In 2005 and 2006, FBI checked grocery store records for falafel purchases to find Iranian secret agents. The thought was that a spike in falafel sales, combined with other data, would lead to Iranian secret agents in the south San Francisco-San Jose area.
He was used to get information on the murders of three civil rights activists by the KKK using extrajudicial methods. He attained the location of the bodies by pistol whipping a Klansman and putting a gun in his mouth.
In the 1940s, the FBI considered the movie "It's a Wonderful Life" communist propaganda due to its supposed subversive anti-capitalist/banking themes.
Phase 1 Testing consists of a number of written tests. Those with specialized experience may also need to take additional tests to verify their expertise in the field. Phase 2 Testing includes a writing test and an in-person interview conducted by a panel of FBI Special Agents.
The 9/11 mastermind Khalid Sheikh Mohammed sent the FBI on a wild goose chase by claiming that some geese in Central Park had explosives stuffed inside them.
In 1964, FBI sent Martin Luther King Jr. a letter along with a cassette that contained allegedly incriminating audio recordings of King with women in various hotel rooms.
Helen Keller was a radical socialist, and the FBI monitored her because of it.
The FBI background check includes: a credit check; arrest check; polygraph examination and interviews with past employers, neighbors and personal and business references. The medical examination includes a vision and hearing test.
Due to J. Edgar Hoover's abuse of power, directors of the FBI are now limited to 10 years in office.
In 1971, the Citizens' Commission to Investigate the FBI broke into a FBI office in Pennsylvania and stole over 1000 documents and exposed the extreme surveillance program called COINTELPRO. The FBI shut down this program after documents were sent to the press.
Depending on your position in the agency, you may work any of the listed hours. Today, the agency offers a part-time program, which allows an agent to work 16 to 32 hours a week for a better work/life balance.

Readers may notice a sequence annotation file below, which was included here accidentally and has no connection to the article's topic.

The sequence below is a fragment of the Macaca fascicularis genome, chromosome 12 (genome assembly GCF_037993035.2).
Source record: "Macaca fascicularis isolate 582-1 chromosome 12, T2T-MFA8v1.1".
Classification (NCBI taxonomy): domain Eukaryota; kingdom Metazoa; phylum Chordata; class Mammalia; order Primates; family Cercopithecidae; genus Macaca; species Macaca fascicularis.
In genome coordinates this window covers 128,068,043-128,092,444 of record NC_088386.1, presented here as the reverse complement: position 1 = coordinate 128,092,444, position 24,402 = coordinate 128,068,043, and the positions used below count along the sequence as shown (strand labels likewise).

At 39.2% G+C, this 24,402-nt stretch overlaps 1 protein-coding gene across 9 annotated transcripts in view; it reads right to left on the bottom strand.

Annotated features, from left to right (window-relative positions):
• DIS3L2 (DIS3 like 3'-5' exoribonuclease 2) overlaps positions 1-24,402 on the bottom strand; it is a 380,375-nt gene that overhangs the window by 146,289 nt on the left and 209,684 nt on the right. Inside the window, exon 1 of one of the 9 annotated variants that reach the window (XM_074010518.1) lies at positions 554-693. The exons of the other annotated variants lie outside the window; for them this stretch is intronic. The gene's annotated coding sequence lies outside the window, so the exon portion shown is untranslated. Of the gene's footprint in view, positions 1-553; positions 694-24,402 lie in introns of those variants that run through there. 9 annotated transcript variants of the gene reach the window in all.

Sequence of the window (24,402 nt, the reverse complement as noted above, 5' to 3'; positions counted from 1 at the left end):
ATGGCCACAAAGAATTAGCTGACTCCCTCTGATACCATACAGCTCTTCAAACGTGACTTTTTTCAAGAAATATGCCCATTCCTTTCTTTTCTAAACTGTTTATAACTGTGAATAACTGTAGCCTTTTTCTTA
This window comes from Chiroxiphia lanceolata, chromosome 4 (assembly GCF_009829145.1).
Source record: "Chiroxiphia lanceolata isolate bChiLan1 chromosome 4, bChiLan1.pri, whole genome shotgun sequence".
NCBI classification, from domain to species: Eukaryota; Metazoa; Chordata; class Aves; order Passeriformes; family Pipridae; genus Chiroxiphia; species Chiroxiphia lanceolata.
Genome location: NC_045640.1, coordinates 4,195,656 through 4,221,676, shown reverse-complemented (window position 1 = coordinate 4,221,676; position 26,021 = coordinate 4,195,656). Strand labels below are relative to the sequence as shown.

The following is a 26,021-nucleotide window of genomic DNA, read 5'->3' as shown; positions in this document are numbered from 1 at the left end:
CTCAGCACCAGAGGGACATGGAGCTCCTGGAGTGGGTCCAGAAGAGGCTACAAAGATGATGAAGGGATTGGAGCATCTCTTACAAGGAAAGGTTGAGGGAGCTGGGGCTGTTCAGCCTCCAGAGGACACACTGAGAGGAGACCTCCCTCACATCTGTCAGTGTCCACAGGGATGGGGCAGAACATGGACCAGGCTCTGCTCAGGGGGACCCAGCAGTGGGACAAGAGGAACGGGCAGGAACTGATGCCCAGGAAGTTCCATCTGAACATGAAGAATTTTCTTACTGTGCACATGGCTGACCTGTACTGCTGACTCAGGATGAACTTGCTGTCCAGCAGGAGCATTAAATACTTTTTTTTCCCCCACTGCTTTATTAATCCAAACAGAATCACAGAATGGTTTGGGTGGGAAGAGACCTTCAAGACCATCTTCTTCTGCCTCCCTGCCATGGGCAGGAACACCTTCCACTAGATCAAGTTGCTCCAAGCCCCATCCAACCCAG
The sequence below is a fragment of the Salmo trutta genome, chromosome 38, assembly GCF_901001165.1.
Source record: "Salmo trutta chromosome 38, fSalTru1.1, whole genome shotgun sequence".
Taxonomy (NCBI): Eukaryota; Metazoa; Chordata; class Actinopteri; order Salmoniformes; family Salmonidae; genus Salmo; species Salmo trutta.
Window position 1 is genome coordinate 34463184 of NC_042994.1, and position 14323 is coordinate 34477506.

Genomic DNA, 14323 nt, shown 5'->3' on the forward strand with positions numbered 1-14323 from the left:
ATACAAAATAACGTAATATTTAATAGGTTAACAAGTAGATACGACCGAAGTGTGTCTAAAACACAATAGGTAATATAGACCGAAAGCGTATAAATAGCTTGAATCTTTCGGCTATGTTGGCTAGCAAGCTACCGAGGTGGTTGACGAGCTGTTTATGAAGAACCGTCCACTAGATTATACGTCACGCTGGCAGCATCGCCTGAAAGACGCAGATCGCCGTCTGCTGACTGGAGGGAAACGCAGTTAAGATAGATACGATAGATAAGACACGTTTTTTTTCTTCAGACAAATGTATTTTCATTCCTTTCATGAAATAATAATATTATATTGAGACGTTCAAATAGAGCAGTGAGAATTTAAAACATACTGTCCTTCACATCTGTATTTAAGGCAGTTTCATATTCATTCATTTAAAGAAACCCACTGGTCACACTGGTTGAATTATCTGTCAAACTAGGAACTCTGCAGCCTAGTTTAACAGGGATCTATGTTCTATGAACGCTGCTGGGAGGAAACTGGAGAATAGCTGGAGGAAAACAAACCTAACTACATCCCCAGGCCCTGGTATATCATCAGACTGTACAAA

Since the program's inception, 465 of the 494 criminals who have made it into the top 10 have been apprehended or located. That's a 94 percent efficiency rate!
In the 1920s, three women served in the FBI. However, Hoover did not allow women to be agents. After Hoover’s death in 1972, the FBI Academy admitted two female agents-in-training and have been enlisting women ever since.
In 2004, the Bureau had one of the world's first art theft units. Its members, who learned how to identify fakes, have recovered more than 2,600 stolen items worth nearly $150 million.
There are actually 12 critical skills that will put your application at the top of the stack. Besides the above, these skills include foreign-language proficiency, engineering, intelligence experience, physical sciences experience, military experience and others.
Although today it is one of the largest crime laboratories in the world, the FBI Laboratory started out as a one-man operation housed in a single room that doubled as a smoking lounge. Today, it employs 500 scientists and provides forensic services to state, local and federal agencies.
In the 1950s, several agents investigated extrasensory perception, or ESP, to analyze its potential as an espionage tool. The study was eventually dropped due to lack of scientific evidence.
Candidates must have completed at least three years of professional work experience to apply for entry into the FBI.
The organization, headquartered in Washington, D.C., is field-oriented, maintaining a network of 56 domestic field offices, 45 foreign posts and 400 satellite offices (resident agencies).
When President Kennedy was assassinated, President Lyndon B. Johnson called in FBI agents to investigate the murder, setting the precedent for future legislation that designated assassination as a federal crime and granted the agency jurisdiction in assassination cases.
The FBI maintains their own Bitcoin wallet that consists of seized Bitcoins. The FBI keeps up with the times.